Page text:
HIV is and has been one of the deadliest viruses over the past few decades. It is no question that a diagnosis will drastically change someone’s life. While this may certainly cause a lot of distress in one’s life, especially initially, there are reasons to look forward. Thankfully, medical experts are now coming up with new ways to both manage and treat the virus.
What Is HIV?
Unlike other viruses, HIV is a chronic virus that severely damages the body’s immune system[i]. The virus kills the CD4 cells, which are some of the most important cells in fighting infections. Over time, the continuous destruction of these cells predisposes the body to different mild and severe infections that can cause death. While it be common knowledge to some, HIV is spread through blood, semen, vaginal and rectal fluids, and breast milk.
As mentioned, HIV is a life-long condition that has no cure, but it can be treated. Medical care using antiretroviral therapies can manage the severity of HIV, enabling infected persons to live longer. Without treatment, HIV progresses to AIDS, which is a serious condition that can lead to the death of HIV patients.
General Statistics of HIV in the USA
Based on recent statistics, approximately 1.2 million people live with HIV in the U.S. Additionally, an estimated 14 percent don’t know they are positive and should be tested. The study also found that HIV has a disproportionate impact on specific populations such as certain minority groups[ii].
Common Symptoms of HIV
The only way to be sure of your HIV status is through a test. You shouldn’t rely on symptoms, as symptoms can vary from one person to another. The first symptoms of HIV infection occur after 2 months of infection. Getting to know your status during this period is important as your viral load is high and increases the risk of spreading. Early signs of HIV include[iii];
Fever – fever accompanied by mild symptoms such as sore throat, fatigue, and swollen lymph glands are the first symptoms of HIV. This is because the virus is overly replicating, inducing inflammatory reactions in the immune system.
Headaches and fatigue – inflammatory response in the immune system leads to a lethargic and tired feeling.
Skin rash – rashes in the skin can occur early or late during infection. The rashes can occur as boils with itchy and pink breakouts.
Nausea, vomiting, and diarrhea – digestive system problems are also a sign of HIV. These conditions can also appear in late stages due to opportunistic infections. Staying hydrated is important to restore your body fluids.
Sore throat and dry cough – a lengthy dry cough lasting from a few weeks to months without resolving even with medication is another typical symptom of HIV.
Night sweats – night sweats not related to exercise, or high temperatures also indicate HIV infection.
If you are experiencing multiple of the above symptoms, then a test may be a suitable option. Getting tested is especially important if you have an active sex life, if you have multiple sex partners, or suspect that you have been exposed to HIV.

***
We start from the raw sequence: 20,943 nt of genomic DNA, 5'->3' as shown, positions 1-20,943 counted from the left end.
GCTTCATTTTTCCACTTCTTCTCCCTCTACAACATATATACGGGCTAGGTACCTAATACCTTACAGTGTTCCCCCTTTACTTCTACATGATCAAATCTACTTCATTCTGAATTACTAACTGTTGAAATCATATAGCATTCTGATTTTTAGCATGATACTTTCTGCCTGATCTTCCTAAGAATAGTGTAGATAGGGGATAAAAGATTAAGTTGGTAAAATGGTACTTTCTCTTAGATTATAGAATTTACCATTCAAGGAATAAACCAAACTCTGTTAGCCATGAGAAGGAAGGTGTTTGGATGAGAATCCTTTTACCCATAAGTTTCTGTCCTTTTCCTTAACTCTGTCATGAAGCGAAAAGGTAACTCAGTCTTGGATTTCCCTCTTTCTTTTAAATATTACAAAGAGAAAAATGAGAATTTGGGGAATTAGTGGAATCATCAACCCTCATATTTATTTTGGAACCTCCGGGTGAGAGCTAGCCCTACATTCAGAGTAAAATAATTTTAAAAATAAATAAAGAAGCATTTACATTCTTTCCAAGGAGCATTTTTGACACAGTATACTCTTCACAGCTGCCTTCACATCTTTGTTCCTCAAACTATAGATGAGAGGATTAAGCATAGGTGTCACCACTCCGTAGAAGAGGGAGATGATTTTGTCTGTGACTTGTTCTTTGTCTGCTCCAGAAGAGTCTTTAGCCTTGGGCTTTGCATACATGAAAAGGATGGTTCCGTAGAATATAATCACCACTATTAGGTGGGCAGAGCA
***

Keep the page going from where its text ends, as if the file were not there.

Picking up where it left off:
Treatment Options for HIV
While there is no cure for HIV, several treatment drugs are available. Infected patients should begin treatment immediately after diagnosis, regardless of the viral load. Currently, antiretroviral drugs, also known as ARVs, are the main treatment drugs. These drugs stop the virus from replicating in the body, thus preventing the destruction of CD4 and keeping the immune system strong to fight opportunistic infections.
ARVs stop the progression of HIV to AIDS and reduce the risk of transmission from infected to uninfected. If the treatment regimen is effective, the viral load will drop to undetectable levels. This means that the person will still have the virus but not be visible to test results.
Currently, more than 25 ARV drugs have been approved for the treatment of HIV[iv]. The medications are categorized as follows;
- Protease inhibitors
- Nucleoside reverse transcriptase inhibitors
- Non-nucleoside reverse transcriptase inhibitors
- Fusion inhibitors
- Entre or CCR5 antagonists
- Integrase strand transfer inhibitors
According to the U.S Department of Health and Human Services, patients should begin treatment using three medications, with at least two from one of the classes. This dosing combination prevents drugs from developing resistance to other medications. Fortunately, most drugs are combined during manufacturing, enabling patients to take one or two pills daily. Health care providers often choose an appropriate individuals treatment regimen based on their health situation and individual circumstances.
Like other medications, ARVs might have serious side effects. You might experience mild effects such as nausea, headache, dizziness, or severe side effects, such as swelling tongue or mouth and liver or kidney damage.
The Bottom Line
With more than one million infected persons in the U.S, you shouldn’t panic if you get infected. Upon diagnosis, you should start antiretroviral treatment immediately to prevent disease progression. You should also make your health a priority and take steps to boost your health, such as a balanced diet, plenty of rest, regular exercise, and avoiding drug abuse. You should also practice safe sex to avoid spreading the virus. If any concerns arise, be sure to consult with a medical professional for personalized advice.
[i] “What Are HIV And AIDS?”. 2020. HIV.Gov.
[ii] “Basic Statistics | HIV Basics | HIV/AIDS | CDC”. 2020. Cdc.Gov.
[iii] “HIV And AIDS – Symptoms”. 2020. Nhs.Uk.
[iv] “HIV Treatment: The Basics”. 2020. Hivinfo.Nih.Gov.